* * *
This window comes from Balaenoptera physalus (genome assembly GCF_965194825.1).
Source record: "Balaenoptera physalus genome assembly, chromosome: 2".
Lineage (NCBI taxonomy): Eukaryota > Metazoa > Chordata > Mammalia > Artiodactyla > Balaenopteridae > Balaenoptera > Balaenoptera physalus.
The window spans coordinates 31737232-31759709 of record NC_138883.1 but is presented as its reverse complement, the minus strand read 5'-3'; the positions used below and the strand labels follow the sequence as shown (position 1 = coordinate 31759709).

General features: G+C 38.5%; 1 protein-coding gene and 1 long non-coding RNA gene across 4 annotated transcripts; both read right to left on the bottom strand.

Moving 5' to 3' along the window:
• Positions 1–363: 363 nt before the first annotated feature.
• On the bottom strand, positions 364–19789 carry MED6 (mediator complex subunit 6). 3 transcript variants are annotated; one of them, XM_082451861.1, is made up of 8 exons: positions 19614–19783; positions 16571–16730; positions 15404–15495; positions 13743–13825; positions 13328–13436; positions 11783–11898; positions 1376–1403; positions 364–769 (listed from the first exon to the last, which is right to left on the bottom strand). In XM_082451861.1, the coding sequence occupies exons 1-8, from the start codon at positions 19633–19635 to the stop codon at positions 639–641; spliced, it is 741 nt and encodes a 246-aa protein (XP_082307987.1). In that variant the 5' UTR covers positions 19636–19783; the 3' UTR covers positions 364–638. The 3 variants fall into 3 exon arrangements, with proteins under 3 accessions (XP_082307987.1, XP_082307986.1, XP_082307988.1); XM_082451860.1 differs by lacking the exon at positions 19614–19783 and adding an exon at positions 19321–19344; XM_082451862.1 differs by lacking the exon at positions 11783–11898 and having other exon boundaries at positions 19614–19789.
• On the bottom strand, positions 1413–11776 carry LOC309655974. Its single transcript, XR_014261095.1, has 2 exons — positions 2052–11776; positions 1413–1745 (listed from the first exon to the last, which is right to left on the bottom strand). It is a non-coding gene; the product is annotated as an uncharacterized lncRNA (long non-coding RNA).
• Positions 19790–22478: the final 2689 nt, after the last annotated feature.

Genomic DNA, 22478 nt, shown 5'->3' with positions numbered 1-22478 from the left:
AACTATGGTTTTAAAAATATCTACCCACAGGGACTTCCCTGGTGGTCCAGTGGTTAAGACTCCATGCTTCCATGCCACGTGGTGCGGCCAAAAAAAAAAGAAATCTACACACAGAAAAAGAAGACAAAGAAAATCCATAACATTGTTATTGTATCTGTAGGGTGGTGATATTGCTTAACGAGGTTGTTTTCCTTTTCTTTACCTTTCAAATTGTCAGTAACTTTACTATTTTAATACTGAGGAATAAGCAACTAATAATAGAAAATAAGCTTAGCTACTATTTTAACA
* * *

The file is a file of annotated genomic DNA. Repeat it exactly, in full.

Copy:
This window comes from Balaenoptera physalus (genome assembly GCF_965194825.1).
Source record: "Balaenoptera physalus genome assembly, chromosome: 2".
Lineage (NCBI taxonomy): Eukaryota > Metazoa > Chordata > Mammalia > Artiodactyla > Balaenopteridae > Balaenoptera > Balaenoptera physalus.
The window spans coordinates 31737232-31759709 of record NC_138883.1 but is presented as its reverse complement, the minus strand read 5'-3'; the positions used below and the strand labels follow the sequence as shown (position 1 = coordinate 31759709).

General features: G+C 38.5%; 1 protein-coding gene and 1 long non-coding RNA gene across 4 annotated transcripts; both read right to left on the bottom strand.

Moving 5' to 3' along the window:
• Positions 1–363: 363 nt before the first annotated feature.
• On the bottom strand, positions 364–19789 carry MED6 (mediator complex subunit 6). 3 transcript variants are annotated; one of them, XM_082451861.1, is made up of 8 exons: positions 19614–19783; positions 16571–16730; positions 15404–15495; positions 13743–13825; positions 13328–13436; positions 11783–11898; positions 1376–1403; positions 364–769 (listed from the first exon to the last, which is right to left on the bottom strand). In XM_082451861.1, the coding sequence occupies exons 1-8, from the start codon at positions 19633–19635 to the stop codon at positions 639–641; spliced, it is 741 nt and encodes a 246-aa protein (XP_082307987.1). In that variant the 5' UTR covers positions 19636–19783; the 3' UTR covers positions 364–638. The 3 variants fall into 3 exon arrangements, with proteins under 3 accessions (XP_082307987.1, XP_082307986.1, XP_082307988.1); XM_082451860.1 differs by lacking the exon at positions 19614–19783 and adding an exon at positions 19321–19344; XM_082451862.1 differs by lacking the exon at positions 11783–11898 and having other exon boundaries at positions 19614–19789.
• On the bottom strand, positions 1413–11776 carry LOC309655974. Its single transcript, XR_014261095.1, has 2 exons — positions 2052–11776; positions 1413–1745 (listed from the first exon to the last, which is right to left on the bottom strand). It is a non-coding gene; the product is annotated as an uncharacterized lncRNA (long non-coding RNA).
• Positions 19790–22478: the final 2689 nt, after the last annotated feature.

Genomic DNA, 22478 nt, shown 5'->3' with positions numbered 1-22478 from the left:
AACTATGGTTTTAAAAATATCTACCCACAGGGACTTCCCTGGTGGTCCAGTGGTTAAGACTCCATGCTTCCATGCCACGTGGTGCGGCCAAAAAAAAAAGAAATCTACACACAGAAAAAGAAGACAAAGAAAATCCATAACATTGTTATTGTATCTGTAGGGTGGTGATATTGCTTAACGAGGTTGTTTTCCTTTTCTTTACCTTTCAAATTGTCAGTAACTTTACTATTTTAATACTGAGGAATAAGCAACTAATAATAGAAAATAAGCTTAGCTACTATTTTAACA